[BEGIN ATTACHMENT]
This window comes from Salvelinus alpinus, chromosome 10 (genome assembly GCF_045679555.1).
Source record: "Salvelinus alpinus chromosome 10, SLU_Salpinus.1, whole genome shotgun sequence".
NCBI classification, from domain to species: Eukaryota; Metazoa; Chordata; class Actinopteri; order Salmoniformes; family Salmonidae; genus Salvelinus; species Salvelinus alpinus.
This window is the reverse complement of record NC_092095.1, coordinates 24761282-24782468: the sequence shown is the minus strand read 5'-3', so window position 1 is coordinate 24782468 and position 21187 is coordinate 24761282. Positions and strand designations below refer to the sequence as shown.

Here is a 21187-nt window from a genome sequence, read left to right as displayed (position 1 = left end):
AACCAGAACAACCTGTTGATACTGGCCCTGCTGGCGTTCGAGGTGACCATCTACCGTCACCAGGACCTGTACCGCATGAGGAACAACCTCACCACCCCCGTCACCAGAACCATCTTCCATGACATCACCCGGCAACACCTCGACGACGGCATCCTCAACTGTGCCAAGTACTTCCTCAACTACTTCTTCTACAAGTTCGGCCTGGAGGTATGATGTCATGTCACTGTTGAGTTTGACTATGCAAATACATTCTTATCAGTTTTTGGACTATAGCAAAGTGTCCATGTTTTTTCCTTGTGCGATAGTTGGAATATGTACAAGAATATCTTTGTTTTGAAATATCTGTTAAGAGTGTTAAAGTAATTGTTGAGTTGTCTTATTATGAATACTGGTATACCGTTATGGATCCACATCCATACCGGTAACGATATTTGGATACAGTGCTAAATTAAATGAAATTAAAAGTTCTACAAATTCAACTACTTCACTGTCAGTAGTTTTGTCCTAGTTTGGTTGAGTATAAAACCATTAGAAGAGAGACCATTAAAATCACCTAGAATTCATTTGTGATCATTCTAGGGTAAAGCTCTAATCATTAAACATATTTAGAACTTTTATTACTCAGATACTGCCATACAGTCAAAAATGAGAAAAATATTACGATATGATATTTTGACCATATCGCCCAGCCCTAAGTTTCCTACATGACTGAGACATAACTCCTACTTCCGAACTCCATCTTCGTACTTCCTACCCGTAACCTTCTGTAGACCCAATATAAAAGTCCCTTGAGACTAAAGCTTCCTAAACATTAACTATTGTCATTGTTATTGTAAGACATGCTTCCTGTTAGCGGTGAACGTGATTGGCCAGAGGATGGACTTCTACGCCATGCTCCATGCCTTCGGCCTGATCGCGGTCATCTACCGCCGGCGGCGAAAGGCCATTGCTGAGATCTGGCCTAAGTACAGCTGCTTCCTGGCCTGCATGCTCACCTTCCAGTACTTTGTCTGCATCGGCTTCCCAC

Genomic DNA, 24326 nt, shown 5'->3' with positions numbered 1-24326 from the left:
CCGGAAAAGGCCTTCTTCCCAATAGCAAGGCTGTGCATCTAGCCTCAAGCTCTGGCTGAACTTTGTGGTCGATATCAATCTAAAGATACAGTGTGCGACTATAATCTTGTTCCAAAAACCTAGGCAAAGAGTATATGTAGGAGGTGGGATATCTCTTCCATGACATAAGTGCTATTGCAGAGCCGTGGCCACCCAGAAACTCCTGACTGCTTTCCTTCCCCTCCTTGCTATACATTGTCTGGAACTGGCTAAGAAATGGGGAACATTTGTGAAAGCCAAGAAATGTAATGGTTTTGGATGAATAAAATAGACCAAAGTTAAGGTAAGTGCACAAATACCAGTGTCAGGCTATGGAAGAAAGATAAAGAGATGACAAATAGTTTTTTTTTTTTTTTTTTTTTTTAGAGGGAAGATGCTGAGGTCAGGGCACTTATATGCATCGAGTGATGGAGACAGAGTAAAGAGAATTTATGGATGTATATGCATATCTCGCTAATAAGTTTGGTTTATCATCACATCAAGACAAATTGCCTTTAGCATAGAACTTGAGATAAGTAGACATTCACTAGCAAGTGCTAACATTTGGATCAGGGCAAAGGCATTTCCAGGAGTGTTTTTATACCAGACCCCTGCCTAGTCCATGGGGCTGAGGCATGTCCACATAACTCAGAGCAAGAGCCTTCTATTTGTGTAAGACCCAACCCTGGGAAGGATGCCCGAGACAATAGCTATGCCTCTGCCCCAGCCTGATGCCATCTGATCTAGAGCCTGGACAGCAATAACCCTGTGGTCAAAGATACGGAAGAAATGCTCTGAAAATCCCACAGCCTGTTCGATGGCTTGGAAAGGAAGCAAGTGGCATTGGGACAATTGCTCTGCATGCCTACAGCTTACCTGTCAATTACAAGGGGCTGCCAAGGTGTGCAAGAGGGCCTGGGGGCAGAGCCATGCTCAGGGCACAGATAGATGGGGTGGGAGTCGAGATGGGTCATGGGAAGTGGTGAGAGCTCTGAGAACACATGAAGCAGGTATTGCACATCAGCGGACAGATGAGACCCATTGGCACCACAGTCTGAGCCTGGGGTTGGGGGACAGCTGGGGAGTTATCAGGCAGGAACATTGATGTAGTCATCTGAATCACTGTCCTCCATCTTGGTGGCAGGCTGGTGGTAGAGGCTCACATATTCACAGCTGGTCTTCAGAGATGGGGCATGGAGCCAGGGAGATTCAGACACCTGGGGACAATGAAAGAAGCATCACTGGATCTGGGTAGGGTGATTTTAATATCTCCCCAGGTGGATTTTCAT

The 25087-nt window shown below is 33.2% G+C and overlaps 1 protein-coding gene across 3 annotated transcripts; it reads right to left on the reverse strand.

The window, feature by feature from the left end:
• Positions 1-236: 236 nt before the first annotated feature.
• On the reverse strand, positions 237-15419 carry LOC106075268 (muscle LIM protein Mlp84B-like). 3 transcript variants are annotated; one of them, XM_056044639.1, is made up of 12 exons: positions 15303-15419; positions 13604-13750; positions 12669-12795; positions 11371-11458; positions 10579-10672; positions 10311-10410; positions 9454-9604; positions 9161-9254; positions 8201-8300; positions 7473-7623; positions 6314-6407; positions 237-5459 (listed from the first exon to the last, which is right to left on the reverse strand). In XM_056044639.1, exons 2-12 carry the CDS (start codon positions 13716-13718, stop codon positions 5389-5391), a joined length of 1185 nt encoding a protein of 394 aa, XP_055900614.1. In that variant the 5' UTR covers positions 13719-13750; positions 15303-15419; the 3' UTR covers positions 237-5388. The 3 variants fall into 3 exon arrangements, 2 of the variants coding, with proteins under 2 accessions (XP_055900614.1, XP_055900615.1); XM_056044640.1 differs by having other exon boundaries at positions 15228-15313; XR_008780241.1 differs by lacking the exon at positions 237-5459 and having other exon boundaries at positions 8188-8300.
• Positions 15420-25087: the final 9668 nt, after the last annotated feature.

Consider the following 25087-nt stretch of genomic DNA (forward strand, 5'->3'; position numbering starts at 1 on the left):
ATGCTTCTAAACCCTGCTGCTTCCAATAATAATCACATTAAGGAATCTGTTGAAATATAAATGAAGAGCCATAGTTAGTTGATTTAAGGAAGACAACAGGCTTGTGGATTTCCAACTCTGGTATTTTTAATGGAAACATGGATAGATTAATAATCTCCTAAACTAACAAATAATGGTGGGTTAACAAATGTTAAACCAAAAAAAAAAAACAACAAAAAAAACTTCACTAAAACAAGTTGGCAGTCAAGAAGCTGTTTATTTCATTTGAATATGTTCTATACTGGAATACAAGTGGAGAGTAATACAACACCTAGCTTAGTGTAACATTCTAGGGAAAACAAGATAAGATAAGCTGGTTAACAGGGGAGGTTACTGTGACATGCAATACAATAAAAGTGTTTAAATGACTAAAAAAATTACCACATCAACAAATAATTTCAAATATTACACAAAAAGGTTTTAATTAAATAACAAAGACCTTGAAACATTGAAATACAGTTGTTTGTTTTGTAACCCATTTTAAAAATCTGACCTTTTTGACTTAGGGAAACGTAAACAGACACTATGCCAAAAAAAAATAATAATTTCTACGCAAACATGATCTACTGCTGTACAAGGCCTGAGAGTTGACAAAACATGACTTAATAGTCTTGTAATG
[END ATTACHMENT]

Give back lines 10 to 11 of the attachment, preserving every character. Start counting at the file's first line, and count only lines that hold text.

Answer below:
The window, feature by feature from the left end:
• Positions 1-236: 236 nt before the first annotated feature.